Work Force Retraining
In October 2009, the unemployment rate in the U.S. rose to 10.2 percent, the highest rate in more than a quarter century, according to the Bureau of Labor Statistics. Since December 2007—the start of what experts are calling the Great Recession—more than 8 million Americans lost their jobs as the financial industry collapsed, housing prices plummeted and industries and businesses shut down.
To deal with the massive increase in unemployment, the American Recovery and Reinvestment Act has been pumping nearly $4 billion into state coffers for job training programs, primarily through the Workforce Investment Act. Front and center in those retraining efforts is America’s community college system.
While community college systems are taking on the job of retraining millions of displaced workers, it’s causing a lot of stress on budgets, teaching staff and even buildings as campuses bulge at the seams with extra students. The retraining programs themselves also are highly varied as each state struggles to find its way with getting workers back onto the payrolls.
No Formal Authority for Retraining
“At the institutional level for community colleges, their involvement in work force training represents an unfunded mandate,” said Steve Katsinas, professor of higher education and director of the Education Policy Center at The University of Alabama. Each year, the policy center surveys state community college directors about issues that may be affecting college access and funding. The 2009 survey included a special section on federal issues, including uses of stimulus funding, record student enrollments and work force retraining to serve workers affected by the recession.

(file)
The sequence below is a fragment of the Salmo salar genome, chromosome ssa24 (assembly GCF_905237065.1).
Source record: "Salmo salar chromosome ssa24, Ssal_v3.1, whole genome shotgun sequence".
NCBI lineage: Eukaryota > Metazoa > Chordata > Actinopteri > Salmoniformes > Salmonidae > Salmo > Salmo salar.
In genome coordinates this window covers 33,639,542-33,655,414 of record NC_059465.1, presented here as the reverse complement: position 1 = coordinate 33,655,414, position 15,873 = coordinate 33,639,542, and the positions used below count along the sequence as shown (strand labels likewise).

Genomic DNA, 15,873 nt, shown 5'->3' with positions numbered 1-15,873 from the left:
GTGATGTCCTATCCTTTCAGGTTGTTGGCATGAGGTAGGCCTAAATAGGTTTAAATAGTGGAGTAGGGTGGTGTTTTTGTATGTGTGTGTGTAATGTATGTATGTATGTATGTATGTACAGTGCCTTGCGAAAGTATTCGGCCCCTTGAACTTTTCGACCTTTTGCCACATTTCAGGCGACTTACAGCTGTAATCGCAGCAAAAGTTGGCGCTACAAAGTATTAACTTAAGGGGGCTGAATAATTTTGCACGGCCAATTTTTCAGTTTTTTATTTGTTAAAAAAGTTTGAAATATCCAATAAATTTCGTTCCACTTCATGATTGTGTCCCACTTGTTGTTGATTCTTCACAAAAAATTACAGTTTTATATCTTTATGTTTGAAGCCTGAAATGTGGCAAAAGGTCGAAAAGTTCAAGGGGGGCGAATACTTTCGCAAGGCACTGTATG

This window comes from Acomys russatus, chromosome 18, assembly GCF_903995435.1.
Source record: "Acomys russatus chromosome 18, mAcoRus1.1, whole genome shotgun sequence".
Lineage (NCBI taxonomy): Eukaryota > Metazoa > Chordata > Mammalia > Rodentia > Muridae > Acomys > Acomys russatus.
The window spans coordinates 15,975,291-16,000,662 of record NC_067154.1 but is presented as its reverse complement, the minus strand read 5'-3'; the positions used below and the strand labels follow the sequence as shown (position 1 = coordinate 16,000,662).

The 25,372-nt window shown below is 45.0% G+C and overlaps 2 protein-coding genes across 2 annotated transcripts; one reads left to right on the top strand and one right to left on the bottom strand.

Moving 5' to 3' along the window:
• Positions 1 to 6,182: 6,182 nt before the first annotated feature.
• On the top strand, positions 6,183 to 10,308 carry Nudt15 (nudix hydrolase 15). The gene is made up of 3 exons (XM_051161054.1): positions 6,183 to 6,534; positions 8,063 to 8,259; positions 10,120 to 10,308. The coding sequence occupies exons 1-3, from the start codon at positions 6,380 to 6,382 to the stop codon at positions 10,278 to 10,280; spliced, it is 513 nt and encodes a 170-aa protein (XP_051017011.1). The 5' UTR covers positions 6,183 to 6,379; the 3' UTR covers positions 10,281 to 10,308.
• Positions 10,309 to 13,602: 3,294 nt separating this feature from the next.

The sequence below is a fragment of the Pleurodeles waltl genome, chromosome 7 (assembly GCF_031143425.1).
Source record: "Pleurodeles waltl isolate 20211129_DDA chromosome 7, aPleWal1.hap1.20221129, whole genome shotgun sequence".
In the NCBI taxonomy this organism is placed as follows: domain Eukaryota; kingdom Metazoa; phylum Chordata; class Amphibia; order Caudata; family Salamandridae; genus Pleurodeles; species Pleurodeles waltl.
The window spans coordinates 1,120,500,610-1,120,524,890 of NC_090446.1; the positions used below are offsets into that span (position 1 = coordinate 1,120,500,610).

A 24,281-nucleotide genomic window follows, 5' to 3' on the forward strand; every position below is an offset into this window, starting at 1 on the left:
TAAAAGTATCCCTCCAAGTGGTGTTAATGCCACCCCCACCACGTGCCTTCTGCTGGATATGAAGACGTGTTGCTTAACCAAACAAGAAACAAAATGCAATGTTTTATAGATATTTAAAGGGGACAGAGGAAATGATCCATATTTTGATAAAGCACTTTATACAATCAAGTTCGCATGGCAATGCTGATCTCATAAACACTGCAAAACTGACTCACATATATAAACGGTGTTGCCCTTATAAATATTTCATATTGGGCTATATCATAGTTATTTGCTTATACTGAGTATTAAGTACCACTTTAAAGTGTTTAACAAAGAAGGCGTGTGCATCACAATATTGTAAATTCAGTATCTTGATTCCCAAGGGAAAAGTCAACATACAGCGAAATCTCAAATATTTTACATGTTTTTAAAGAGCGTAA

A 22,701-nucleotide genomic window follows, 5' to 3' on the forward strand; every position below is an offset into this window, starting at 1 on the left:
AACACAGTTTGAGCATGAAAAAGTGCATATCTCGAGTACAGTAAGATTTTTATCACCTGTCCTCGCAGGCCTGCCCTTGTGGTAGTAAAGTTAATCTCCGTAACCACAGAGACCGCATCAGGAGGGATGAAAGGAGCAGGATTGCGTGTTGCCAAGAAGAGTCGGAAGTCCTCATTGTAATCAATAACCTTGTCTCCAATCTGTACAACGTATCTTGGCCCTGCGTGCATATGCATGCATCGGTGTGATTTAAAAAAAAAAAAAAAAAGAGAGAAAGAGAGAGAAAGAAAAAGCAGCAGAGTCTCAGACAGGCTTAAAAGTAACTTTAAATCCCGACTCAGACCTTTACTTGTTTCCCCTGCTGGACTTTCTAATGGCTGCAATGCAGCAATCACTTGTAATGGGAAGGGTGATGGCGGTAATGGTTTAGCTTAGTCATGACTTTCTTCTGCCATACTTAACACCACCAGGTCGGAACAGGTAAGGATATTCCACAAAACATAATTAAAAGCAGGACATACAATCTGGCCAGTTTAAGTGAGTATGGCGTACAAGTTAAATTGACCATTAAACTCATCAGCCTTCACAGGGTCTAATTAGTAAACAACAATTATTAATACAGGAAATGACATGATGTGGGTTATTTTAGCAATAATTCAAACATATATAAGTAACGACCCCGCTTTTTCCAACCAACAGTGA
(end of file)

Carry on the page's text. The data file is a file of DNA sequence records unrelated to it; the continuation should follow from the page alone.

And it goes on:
In the Education Policy Center’s survey, community college directors said few state policymakers actually have assigned formal responsibility for work force retraining to their systems, despite the reality that much—if not most—of the training taking place occurs at community college campuses. When asked if community colleges had been assigned “formal responsibility to administer programs funded by the Workforce Investment Act,” only Delaware strongly agreed and just three other states— Idaho, Rhode Island and Virginia—agreed. Thirty-nine state directors either disagreed or strongly disagreed.
“The political and business leaders want community colleges to be involved in work force training but there is no dedicated revenue stream for them to do it. There’s no institutional infrastructure investment made,” Katsinas said.
Community colleges, he said, must compete for grants just like any community-based organization.
“They have no preferential treatments as a strategic partner; they further must devote internal resources to apply for and administer the grants,” he said. “For many rural and small colleges, and that’s about 60 percent of the colleges serving 38 percent of the total enrollment, the process itself is a barrier to involvement.”